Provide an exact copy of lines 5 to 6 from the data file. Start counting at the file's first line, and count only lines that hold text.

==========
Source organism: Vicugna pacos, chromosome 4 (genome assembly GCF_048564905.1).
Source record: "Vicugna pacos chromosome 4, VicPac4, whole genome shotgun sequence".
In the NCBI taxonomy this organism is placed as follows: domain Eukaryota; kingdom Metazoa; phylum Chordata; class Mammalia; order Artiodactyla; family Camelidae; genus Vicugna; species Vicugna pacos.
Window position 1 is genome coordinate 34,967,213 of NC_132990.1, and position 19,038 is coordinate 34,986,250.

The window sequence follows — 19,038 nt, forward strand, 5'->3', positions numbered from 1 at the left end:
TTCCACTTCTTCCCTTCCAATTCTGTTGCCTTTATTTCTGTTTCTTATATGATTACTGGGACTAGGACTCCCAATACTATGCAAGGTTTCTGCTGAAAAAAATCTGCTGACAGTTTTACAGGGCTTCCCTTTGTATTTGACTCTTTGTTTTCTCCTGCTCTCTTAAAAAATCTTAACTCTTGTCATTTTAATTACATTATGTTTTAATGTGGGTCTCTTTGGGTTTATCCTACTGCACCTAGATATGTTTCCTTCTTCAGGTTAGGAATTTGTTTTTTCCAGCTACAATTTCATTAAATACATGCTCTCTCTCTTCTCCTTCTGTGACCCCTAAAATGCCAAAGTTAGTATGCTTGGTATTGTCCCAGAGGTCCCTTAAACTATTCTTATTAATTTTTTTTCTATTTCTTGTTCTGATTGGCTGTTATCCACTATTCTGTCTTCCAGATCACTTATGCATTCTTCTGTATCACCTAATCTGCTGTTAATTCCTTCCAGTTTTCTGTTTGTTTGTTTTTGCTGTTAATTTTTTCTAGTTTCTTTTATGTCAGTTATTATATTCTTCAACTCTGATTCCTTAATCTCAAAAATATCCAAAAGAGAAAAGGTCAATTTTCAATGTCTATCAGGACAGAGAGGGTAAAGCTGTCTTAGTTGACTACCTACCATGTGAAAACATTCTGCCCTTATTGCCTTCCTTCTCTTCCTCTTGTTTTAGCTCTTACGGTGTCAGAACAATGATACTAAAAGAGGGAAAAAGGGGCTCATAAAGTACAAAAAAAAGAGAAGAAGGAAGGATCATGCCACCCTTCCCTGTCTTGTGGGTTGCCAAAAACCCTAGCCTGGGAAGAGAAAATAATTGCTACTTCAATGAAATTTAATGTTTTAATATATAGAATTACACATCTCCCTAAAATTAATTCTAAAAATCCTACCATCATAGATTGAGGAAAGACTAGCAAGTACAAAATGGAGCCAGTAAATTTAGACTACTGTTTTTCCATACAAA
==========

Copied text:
The window sequence follows — 19,038 nt, forward strand, 5'->3', positions numbered from 1 at the left end:
TTCCACTTCTTCCCTTCCAATTCTGTTGCCTTTATTTCTGTTTCTTATATGATTACTGGGACTAGGACTCCCAATACTATGCAAGGTTTCTGCTGAAAAAAATCTGCTGACAGTTTTACAGGGCTTCCCTTTGTATTTGACTCTTTGTTTTCTCCTGCTCTCTTAAAAAATCTTAACTCTTGTCATTTTAATTACATTATGTTTTAATGTGGGTCTCTTTGGGTTTATCCTACTGCACCTAGATATGTTTCCTTCTTCAGGTTAGGAATTTGTTTTTTCCAGCTACAATTTCATTAAATACATGCTCTCTCTCTTCTCCTTCTGTGACCCCTAAAATGCCAAAGTTAGTATGCTTGGTATTGTCCCAGAGGTCCCTTAAACTATTCTTATTAATTTTTTTTCTATTTCTTGTTCTGATTGGCTGTTATCCACTATTCTGTCTTCCAGATCACTTATGCATTCTTCTGTATCACCTAATCTGCTGTTAATTCCTTCCAGTTTTCTGTTTGTTTGTTTTTGCTGTTAATTTTTTCTAGTTTCTTTTATGTCAGTTATTATATTCTTCAACTCTGATTCCTTAATCTCAAAAATATCCAAAAGAGAAAAGGTCAATTTTCAATGTCTATCAGGACAGAGAGGGTAAAGCTGTCTTAGTTGACTACCTACCATGTGAAAACATTCTGCCCTTATTGCCTTCCTTCTCTTCCTCTTGTTTTAGCTCTTACGGTGTCAGAACAATGATACTAAAAGAGGGAAAAAGGGGCTCATAAAGTACAAAAAAAAGAGAAGAAGGAAGGATCATGCCACCCTTCCCTGTCTTGTGGGTTGCCAAAAACCCTAGCCTGGGAAGAGAAAATAATTGCTACTTCAATGAAATTTAATGTTTTAATATATAGAATTACACATCTCCCTAAAATTAATTCTAAAAATCCTACCATCATAGATTGAGGAAAGACTAGCAAGTACAAAATGGAGCCAGTAAATTTAGACTACTGTTTTTCCATACAAA